By showing that something really does happen in the brain during meditation and prayer, University of Pennsylvania scientists Newberg and Eugene d'Aquili helped found a new discipline: Neurotheology.
The collaborative efforts of science writer Rause, radiologist Newberg and psychiatrist d'Aquili (Newberg's late colleague at the University of Pennsylvania) result in a murky and overspiritualized remix of what should be a compelling scientific investigation into the neurology of mystical experience.
Father G. Ronald Murphy, SJ, Professor, Georgetown University
This work is of tremendous importance in advancing the relationship of science and religion. Few investigators have been able to match the authors' research on the neurological basis of religious experience or their theological analysis and evaluation of this experience. Why God Won't Go Away shows that the mind necessarily includes spiritual and religious experiences.
Herbert Benson, M.D., President, Mind/Body Medical Institute and Author of The Relaxation Response and Timeless Healing
A wonderful assessment of the brain and its activity when God is experienced. This should be fascinating to all who are interested in the relationship between humans and God.
Mona Lisa Schulz, M.D., Ph.D., Author of Awakening Intuition
This is one of the most exciting books I have read in my entire career in neuropsychiatry and intution! Why God Won't Go Away shows how one key area in our brain biologically wires us to be connected to each other, the universe, and God. Truly brilliant.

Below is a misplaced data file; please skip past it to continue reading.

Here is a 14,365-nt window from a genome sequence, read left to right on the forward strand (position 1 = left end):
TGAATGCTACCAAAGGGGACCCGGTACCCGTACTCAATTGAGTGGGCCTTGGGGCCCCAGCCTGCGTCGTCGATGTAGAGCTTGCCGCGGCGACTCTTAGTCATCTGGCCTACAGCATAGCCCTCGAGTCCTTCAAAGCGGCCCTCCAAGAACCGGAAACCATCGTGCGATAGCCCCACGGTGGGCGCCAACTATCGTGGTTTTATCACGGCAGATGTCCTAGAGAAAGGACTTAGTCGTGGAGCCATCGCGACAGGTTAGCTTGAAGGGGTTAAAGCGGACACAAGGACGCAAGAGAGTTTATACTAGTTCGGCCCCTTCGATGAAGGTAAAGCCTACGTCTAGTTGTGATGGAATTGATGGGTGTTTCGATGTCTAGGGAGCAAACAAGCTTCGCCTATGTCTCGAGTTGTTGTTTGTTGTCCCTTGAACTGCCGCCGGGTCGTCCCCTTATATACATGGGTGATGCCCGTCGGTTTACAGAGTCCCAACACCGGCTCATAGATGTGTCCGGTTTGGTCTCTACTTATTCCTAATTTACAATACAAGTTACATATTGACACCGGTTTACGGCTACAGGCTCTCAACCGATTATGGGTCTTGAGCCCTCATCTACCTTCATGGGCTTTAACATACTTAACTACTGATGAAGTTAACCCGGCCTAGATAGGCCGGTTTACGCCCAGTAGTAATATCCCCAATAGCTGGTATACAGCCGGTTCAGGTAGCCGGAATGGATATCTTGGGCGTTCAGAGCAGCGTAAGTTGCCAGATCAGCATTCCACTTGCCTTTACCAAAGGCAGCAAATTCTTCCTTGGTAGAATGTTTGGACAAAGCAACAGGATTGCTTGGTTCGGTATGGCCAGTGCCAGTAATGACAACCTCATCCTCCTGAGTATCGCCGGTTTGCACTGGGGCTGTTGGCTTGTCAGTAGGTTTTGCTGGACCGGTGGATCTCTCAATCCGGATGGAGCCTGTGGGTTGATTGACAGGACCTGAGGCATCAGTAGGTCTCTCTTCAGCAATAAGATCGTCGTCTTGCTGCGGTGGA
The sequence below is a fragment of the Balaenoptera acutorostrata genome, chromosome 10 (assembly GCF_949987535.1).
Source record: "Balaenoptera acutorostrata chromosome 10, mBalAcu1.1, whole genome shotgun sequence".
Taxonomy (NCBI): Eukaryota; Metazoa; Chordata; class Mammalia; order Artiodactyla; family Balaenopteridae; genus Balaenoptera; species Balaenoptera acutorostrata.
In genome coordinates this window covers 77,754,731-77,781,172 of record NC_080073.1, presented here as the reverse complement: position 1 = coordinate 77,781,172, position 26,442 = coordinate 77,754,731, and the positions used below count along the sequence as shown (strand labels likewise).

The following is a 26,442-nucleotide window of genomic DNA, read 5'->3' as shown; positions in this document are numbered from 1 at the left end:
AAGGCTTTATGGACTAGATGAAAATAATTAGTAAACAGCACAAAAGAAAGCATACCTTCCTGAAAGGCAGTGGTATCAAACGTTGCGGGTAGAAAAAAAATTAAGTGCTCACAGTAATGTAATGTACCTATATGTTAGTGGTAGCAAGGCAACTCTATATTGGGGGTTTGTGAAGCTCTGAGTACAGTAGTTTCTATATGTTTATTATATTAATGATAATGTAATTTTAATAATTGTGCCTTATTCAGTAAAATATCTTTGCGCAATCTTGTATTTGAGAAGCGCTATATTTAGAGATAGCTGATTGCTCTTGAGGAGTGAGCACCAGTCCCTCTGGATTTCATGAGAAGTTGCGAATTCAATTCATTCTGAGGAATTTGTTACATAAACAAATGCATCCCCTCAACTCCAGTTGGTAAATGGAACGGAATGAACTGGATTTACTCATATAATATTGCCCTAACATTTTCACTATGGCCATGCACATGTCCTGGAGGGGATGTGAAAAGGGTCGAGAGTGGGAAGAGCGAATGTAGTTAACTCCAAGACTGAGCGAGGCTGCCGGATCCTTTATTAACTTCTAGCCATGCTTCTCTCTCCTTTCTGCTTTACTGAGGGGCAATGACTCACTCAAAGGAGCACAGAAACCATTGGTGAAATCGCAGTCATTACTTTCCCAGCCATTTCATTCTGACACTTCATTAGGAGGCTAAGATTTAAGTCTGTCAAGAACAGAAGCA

Larry Dossey, M.D., Author of Reinventing Medicine and Healing Word
A thrilling exploration of the intersection of modern brain science and religious experience by one of the leading researchers in the field….Newberg's reverential attitude toward the great unknowns is reminiscent of Einstein.
Recent Reader Reviews
Rated of 5
by Ken Adamson
Well thought-out and documented. The facts presented may support conclusions other than those the authors support. This being the case, the reader may want to brainstorm objectively their own conclusion rather than accept or rule out anything.... Read More
Rated of 5
This is an outstanding book. Having been brought up in a scientific household, I have long suspected that the prevalence of religion in human history can only be explained by evolutionary theory, i.e., there must be an evolutionary advantage to the... Read More
A portrait of the diversity of religion in modern America, complete with engaging characters, fascinating stories, the tragedy of misunderstanding and hatred, and the hope of new friendships, offering a road map to guide us all in the richly diverse America of the twenty-first century.
Hitchens frames the argument for a more secular life based on science and reason, in which hell is replaced by the Hubble Telescope's awesome view of the universe, and Moses and the burning bush give way to the beauty and symmetry of the double helix.